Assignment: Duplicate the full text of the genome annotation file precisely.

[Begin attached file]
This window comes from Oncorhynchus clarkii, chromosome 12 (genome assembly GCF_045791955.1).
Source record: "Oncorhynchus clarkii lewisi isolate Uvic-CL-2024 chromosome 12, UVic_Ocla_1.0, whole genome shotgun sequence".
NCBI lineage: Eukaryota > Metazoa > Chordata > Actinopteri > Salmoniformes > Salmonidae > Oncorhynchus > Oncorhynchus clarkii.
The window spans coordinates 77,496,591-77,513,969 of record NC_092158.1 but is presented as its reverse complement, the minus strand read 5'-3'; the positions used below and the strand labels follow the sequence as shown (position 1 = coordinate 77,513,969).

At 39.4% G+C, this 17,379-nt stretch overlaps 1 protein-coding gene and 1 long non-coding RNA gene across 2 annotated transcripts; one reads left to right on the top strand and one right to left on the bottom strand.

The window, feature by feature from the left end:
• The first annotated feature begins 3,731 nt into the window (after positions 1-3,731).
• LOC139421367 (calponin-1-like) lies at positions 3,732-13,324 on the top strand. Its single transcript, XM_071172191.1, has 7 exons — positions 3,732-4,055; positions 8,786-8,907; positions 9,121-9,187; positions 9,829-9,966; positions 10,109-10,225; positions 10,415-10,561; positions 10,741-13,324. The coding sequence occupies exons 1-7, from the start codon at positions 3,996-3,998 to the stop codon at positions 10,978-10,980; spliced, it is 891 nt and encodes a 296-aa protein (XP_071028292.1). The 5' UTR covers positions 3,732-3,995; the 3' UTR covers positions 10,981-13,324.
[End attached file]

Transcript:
This window comes from Oncorhynchus clarkii, chromosome 12 (genome assembly GCF_045791955.1).
Source record: "Oncorhynchus clarkii lewisi isolate Uvic-CL-2024 chromosome 12, UVic_Ocla_1.0, whole genome shotgun sequence".
NCBI lineage: Eukaryota > Metazoa > Chordata > Actinopteri > Salmoniformes > Salmonidae > Oncorhynchus > Oncorhynchus clarkii.
The window spans coordinates 77,496,591-77,513,969 of record NC_092158.1 but is presented as its reverse complement, the minus strand read 5'-3'; the positions used below and the strand labels follow the sequence as shown (position 1 = coordinate 77,513,969).

At 39.4% G+C, this 17,379-nt stretch overlaps 1 protein-coding gene and 1 long non-coding RNA gene across 2 annotated transcripts; one reads left to right on the top strand and one right to left on the bottom strand.

The window, feature by feature from the left end:
• The first annotated feature begins 3,731 nt into the window (after positions 1-3,731).
• LOC139421367 (calponin-1-like) lies at positions 3,732-13,324 on the top strand. Its single transcript, XM_071172191.1, has 7 exons — positions 3,732-4,055; positions 8,786-8,907; positions 9,121-9,187; positions 9,829-9,966; positions 10,109-10,225; positions 10,415-10,561; positions 10,741-13,324. The coding sequence occupies exons 1-7, from the start codon at positions 3,996-3,998 to the stop codon at positions 10,978-10,980; spliced, it is 891 nt and encodes a 296-aa protein (XP_071028292.1). The 5' UTR covers positions 3,732-3,995; the 3' UTR covers positions 10,981-13,324.